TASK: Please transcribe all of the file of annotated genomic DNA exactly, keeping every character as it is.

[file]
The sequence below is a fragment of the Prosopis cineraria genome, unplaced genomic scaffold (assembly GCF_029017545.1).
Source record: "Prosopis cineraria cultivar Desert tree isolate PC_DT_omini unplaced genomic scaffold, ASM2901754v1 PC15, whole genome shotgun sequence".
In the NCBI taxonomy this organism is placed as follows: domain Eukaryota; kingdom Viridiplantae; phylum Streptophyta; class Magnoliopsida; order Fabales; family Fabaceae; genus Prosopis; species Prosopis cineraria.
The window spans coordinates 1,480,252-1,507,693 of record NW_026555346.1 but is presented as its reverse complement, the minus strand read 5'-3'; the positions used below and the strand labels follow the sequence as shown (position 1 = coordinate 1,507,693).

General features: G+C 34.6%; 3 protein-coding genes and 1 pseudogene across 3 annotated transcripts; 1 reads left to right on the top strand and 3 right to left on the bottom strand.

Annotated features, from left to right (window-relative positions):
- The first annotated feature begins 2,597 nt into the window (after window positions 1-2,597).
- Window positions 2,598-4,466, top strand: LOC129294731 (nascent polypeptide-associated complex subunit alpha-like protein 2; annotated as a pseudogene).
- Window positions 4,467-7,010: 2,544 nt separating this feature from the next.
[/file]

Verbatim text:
The sequence below is a fragment of the Prosopis cineraria genome, unplaced genomic scaffold (assembly GCF_029017545.1).
Source record: "Prosopis cineraria cultivar Desert tree isolate PC_DT_omini unplaced genomic scaffold, ASM2901754v1 PC15, whole genome shotgun sequence".
In the NCBI taxonomy this organism is placed as follows: domain Eukaryota; kingdom Viridiplantae; phylum Streptophyta; class Magnoliopsida; order Fabales; family Fabaceae; genus Prosopis; species Prosopis cineraria.
The window spans coordinates 1,480,252-1,507,693 of record NW_026555346.1 but is presented as its reverse complement, the minus strand read 5'-3'; the positions used below and the strand labels follow the sequence as shown (position 1 = coordinate 1,507,693).

General features: G+C 34.6%; 3 protein-coding genes and 1 pseudogene across 3 annotated transcripts; 1 reads left to right on the top strand and 3 right to left on the bottom strand.

Annotated features, from left to right (window-relative positions):
- The first annotated feature begins 2,597 nt into the window (after window positions 1-2,597).
- Window positions 2,598-4,466, top strand: LOC129294731 (nascent polypeptide-associated complex subunit alpha-like protein 2; annotated as a pseudogene).
- Window positions 4,467-7,010: 2,544 nt separating this feature from the next.